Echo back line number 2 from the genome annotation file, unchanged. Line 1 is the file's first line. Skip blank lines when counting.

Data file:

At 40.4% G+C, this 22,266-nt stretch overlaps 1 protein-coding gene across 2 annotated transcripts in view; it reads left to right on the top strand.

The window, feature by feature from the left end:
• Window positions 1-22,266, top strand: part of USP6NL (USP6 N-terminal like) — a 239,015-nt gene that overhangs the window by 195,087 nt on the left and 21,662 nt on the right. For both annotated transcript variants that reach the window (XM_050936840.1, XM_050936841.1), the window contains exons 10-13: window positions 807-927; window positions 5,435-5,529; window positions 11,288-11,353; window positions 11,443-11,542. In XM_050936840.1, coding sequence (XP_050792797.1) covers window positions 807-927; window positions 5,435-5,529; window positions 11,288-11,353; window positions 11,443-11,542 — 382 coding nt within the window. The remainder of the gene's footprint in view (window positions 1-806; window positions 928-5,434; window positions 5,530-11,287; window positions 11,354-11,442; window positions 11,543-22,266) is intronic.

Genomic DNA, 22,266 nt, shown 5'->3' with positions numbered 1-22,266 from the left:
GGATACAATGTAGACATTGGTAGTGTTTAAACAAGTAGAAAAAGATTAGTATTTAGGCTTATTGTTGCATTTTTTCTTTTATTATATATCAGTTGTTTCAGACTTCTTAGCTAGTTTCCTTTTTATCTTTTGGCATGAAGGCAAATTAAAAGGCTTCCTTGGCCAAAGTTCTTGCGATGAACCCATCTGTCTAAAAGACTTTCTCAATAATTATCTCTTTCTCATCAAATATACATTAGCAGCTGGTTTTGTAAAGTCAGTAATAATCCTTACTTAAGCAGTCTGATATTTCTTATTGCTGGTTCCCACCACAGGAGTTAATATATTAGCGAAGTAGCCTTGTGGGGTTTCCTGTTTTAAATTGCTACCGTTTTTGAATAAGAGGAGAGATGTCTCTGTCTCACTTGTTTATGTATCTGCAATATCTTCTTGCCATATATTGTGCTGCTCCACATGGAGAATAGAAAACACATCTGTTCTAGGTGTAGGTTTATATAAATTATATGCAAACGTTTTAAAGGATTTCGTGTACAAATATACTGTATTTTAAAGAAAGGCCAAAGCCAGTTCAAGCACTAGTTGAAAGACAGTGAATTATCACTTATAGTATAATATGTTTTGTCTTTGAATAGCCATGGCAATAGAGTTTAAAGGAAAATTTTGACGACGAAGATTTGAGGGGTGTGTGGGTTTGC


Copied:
The window, feature by feature from the left end: